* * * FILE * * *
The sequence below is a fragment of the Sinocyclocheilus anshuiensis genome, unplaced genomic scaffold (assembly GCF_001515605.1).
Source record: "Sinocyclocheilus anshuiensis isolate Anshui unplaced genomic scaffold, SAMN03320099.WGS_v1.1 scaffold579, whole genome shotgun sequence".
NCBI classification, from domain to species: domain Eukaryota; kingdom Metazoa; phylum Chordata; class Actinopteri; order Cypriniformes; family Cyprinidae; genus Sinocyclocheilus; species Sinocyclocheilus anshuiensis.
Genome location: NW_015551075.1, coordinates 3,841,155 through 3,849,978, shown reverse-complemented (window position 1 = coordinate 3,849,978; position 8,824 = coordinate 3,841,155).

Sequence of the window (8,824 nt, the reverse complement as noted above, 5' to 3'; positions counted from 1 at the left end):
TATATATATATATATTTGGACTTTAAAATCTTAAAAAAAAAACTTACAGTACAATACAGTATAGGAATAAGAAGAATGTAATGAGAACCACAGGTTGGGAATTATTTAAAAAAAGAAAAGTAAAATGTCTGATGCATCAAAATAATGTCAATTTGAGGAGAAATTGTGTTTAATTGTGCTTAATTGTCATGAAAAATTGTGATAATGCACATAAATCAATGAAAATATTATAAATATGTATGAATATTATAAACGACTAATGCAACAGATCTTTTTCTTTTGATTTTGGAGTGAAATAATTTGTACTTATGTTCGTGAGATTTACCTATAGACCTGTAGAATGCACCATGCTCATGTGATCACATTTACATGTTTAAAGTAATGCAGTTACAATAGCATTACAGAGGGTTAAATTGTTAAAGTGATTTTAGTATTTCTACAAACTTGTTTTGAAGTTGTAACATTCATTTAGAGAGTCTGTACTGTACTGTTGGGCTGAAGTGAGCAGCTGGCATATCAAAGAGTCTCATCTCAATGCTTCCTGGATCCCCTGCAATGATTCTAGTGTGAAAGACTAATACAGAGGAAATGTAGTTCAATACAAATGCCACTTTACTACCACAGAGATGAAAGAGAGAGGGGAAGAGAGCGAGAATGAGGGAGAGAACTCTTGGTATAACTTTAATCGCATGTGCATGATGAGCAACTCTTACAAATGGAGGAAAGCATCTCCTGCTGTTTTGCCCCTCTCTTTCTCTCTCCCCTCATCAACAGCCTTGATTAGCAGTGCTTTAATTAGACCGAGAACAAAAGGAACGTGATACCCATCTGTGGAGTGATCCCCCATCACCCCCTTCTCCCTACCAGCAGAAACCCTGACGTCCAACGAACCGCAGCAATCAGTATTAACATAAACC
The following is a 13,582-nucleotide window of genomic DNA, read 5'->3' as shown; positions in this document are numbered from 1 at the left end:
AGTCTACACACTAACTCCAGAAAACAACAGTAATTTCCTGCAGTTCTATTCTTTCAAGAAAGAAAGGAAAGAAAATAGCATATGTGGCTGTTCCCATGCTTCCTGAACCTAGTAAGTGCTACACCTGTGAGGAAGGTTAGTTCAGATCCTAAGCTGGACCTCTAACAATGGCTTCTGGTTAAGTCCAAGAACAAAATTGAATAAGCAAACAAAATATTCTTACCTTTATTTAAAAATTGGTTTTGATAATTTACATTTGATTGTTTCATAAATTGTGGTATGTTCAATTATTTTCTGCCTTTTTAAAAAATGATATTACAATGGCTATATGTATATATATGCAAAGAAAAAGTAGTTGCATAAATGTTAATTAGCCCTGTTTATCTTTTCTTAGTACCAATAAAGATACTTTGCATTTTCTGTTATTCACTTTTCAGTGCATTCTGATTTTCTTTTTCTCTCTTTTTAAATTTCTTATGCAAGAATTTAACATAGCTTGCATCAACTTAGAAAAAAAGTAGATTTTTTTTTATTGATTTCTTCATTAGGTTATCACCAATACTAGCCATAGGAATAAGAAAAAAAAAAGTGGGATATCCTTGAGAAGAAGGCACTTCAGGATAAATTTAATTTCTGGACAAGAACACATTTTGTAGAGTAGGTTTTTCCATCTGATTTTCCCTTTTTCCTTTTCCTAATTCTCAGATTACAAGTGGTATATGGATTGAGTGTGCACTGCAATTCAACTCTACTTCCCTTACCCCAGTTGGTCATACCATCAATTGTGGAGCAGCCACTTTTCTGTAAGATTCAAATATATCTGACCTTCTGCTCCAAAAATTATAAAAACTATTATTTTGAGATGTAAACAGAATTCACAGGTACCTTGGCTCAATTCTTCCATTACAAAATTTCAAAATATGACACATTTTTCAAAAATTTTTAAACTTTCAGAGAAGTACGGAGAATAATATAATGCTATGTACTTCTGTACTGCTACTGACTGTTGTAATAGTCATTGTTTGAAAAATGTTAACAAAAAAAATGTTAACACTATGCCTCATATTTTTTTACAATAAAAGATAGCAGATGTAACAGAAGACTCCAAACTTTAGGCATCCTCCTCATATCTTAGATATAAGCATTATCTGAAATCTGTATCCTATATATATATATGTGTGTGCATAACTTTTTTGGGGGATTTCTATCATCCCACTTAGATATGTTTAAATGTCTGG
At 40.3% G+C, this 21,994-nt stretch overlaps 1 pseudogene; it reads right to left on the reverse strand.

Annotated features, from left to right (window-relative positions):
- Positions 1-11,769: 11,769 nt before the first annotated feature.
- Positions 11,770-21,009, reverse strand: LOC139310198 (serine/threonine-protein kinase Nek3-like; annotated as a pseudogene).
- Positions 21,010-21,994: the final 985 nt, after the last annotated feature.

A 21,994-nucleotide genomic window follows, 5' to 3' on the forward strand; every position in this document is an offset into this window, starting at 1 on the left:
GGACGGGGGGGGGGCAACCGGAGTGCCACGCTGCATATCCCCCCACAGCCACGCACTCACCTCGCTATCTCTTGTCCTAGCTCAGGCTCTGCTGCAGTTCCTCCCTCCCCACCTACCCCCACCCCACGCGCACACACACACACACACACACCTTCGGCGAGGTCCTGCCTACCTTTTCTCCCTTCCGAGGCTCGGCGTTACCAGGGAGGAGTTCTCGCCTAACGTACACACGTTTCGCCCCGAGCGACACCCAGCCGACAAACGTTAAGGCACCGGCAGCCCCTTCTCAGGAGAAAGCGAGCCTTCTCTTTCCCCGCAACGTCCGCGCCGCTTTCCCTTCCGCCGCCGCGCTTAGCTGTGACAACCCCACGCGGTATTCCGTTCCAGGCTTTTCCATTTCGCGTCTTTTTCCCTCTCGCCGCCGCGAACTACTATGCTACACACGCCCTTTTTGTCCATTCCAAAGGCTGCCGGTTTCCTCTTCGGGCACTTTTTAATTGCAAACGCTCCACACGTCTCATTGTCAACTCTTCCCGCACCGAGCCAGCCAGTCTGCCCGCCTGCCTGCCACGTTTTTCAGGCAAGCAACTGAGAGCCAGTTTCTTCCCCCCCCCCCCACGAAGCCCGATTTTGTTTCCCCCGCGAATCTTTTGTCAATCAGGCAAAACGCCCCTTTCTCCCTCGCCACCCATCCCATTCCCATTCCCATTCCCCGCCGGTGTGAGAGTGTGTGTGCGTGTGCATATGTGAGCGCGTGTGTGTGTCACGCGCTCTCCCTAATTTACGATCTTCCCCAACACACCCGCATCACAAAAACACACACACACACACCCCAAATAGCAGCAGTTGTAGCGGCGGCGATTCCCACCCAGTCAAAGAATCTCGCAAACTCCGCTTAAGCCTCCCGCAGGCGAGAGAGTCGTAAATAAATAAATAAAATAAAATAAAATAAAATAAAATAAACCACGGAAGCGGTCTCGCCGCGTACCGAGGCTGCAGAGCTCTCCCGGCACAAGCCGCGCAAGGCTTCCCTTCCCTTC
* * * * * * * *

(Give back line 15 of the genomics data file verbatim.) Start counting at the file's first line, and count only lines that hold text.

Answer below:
GGACGGGGGGGGGGCAACCGGAGTGCCACGCTGCATATCCCCCCACAGCCACGCACTCACCTCGCTATCTCTTGTCCTAGCTCAGGCTCTGCTGCAGTTCCTCCCTCCCCACCTACCCCCACCCCACGCGCACACACACACACACACACACCTTCGGCGAGGTCCTGCCTACCTTTTCTCCCTTCCGAGGCTCGGCGTTACCAGGGAGGAGTTCTCGCCTAACGTACACACGTTTCGCCCCGAGCGACACCCAGCCGACAAACGTTAAGGCACCGGCAGCCCCTTCTCAGGAGAAAGCGAGCCTTCTCTTTCCCCGCAACGTCCGCGCCGCTTTCCCTTCCGCCGCCGCGCTTAGCTGTGACAACCCCACGCGGTATTCCGTTCCAGGCTTTTCCATTTCGCGTCTTTTTCCCTCTCGCCGCCGCGAACTACTATGCTACACACGCCCTTTTTGTCCATTCCAAAGGCTGCCGGTTTCCTCTTCGGGCACTTTTTAATTGCAAACGCTCCACACGTCTCATTGTCAACTCTTCCCGCACCGAGCCAGCCAGTCTGCCCGCCTGCCTGCCACGTTTTTCAGGCAAGCAACTGAGAGCCAGTTTCTTCCCCCCCCCCCCACGAAGCCCGATTTTGTTTCCCCCGCGAATCTTTTGTCAATCAGGCAAAACGCCCCTTTCTCCCTCGCCACCCATCCCATTCCCATTCCCATTCCCCGCCGGTGTGAGAGTGTGTGTGCGTGTGCATATGTGAGCGCGTGTGTGTGTCACGCGCTCTCCCTAATTTACGATCTTCCCCAACACACCCGCATCACAAAAACACACACACACACACCCCAAATAGCAGCAGTTGTAGCGGCGGCGATTCCCACCCAGTCAAAGAATCTCGCAAACTCCGCTTAAGCCTCCCGCAGGCGAGAGAGTCGTAAATAAATAAATAAAATAAAATAAAATAAAATAAAATAAACCACGGAAGCGGTCTCGCCGCGTACCGAGGCTGCAGAGCTCTCCCGGCACAAGCCGCGCAAGGCTTCCCTTCCCTTC